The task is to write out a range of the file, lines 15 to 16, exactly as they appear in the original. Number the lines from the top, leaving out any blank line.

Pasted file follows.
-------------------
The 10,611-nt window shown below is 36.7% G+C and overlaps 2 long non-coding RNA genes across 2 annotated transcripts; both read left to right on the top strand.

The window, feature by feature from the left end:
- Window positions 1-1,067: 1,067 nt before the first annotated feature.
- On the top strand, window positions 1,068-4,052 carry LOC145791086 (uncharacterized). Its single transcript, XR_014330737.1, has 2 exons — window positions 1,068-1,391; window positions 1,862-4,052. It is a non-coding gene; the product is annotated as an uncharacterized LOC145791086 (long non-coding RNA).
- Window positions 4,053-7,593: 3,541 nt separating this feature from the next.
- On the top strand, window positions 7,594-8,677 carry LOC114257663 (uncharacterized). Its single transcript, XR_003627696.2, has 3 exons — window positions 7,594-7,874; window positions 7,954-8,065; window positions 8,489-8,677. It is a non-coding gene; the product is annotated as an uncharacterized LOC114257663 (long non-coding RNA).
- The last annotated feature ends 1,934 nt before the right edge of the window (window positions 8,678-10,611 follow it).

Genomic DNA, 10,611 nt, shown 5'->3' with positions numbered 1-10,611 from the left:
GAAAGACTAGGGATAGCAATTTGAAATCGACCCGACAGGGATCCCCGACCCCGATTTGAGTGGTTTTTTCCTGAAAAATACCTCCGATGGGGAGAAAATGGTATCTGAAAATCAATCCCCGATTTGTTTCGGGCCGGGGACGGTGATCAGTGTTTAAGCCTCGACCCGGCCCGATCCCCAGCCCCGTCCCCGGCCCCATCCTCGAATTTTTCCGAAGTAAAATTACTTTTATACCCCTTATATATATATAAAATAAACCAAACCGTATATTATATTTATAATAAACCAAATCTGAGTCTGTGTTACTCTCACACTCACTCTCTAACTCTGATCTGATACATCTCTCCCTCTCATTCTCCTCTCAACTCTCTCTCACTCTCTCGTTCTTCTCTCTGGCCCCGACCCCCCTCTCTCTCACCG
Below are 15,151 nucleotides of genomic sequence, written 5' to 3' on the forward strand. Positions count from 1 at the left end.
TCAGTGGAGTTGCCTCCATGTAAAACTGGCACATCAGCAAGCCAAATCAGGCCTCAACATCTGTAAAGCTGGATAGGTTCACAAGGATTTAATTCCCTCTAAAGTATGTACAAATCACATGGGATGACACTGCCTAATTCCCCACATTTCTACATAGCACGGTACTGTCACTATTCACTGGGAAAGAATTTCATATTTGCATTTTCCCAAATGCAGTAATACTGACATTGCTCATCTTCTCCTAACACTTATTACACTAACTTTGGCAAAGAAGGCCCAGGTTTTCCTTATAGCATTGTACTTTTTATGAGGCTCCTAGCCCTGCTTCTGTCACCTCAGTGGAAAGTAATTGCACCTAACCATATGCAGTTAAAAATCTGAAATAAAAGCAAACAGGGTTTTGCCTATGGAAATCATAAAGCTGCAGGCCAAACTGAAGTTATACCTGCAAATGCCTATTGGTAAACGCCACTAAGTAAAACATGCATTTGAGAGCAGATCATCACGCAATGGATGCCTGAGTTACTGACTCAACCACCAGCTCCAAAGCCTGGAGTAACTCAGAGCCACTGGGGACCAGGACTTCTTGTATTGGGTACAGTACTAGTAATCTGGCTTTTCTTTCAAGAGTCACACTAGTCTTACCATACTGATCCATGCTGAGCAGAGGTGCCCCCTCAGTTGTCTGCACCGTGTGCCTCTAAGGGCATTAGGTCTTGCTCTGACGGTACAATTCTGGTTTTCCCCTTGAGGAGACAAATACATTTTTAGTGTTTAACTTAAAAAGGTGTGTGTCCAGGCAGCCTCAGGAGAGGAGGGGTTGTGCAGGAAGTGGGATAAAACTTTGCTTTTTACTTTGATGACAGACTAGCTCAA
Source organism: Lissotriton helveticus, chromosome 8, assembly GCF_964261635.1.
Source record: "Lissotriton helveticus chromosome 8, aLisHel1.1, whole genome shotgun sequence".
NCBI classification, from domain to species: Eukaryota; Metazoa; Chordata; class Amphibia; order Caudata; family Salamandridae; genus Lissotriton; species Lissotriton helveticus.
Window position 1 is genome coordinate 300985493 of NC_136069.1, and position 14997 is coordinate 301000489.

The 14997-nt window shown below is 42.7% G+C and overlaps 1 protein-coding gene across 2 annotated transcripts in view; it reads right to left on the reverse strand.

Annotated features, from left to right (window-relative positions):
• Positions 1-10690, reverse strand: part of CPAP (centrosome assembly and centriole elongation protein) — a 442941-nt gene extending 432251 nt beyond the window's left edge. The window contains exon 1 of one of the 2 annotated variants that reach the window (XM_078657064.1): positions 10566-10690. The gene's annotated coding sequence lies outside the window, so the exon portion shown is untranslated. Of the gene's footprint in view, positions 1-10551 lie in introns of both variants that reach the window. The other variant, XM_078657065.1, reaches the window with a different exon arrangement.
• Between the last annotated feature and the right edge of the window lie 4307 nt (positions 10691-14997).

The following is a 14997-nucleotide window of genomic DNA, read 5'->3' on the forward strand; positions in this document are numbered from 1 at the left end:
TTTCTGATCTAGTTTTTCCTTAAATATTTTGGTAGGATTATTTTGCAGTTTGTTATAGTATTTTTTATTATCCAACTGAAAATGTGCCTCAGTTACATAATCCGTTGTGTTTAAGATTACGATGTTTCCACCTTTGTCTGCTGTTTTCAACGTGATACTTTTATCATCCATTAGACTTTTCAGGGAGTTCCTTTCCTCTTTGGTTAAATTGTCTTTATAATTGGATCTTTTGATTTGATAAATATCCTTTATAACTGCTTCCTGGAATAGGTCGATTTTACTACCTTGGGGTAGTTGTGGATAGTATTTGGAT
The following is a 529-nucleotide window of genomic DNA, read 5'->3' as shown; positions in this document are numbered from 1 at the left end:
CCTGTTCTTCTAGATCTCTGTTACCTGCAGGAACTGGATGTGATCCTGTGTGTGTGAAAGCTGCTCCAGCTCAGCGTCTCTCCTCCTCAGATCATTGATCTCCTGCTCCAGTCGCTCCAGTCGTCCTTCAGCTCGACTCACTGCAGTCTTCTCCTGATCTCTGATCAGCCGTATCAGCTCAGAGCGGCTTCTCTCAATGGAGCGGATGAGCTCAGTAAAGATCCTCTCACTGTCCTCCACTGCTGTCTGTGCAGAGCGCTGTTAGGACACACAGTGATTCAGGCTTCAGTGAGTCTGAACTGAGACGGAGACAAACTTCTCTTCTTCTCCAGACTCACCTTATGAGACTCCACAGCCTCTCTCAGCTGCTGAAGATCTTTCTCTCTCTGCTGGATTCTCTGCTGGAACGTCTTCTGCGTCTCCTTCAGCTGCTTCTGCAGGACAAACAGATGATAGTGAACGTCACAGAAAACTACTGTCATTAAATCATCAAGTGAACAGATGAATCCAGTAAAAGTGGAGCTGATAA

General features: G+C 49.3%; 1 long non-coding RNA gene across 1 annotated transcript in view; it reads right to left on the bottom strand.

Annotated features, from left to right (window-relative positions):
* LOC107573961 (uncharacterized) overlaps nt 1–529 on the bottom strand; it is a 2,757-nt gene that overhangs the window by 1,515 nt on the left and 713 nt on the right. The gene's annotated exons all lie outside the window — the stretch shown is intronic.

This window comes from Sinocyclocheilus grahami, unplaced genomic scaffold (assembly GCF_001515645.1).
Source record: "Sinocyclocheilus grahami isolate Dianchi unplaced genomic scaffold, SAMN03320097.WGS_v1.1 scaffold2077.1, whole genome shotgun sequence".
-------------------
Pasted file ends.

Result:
Window position 1 is genome coordinate 300985493 of NC_136069.1, and position 14997 is coordinate 301000489.

The 14997-nt window shown below is 42.7% G+C and overlaps 1 protein-coding gene across 2 annotated transcripts in view; it reads right to left on the reverse strand.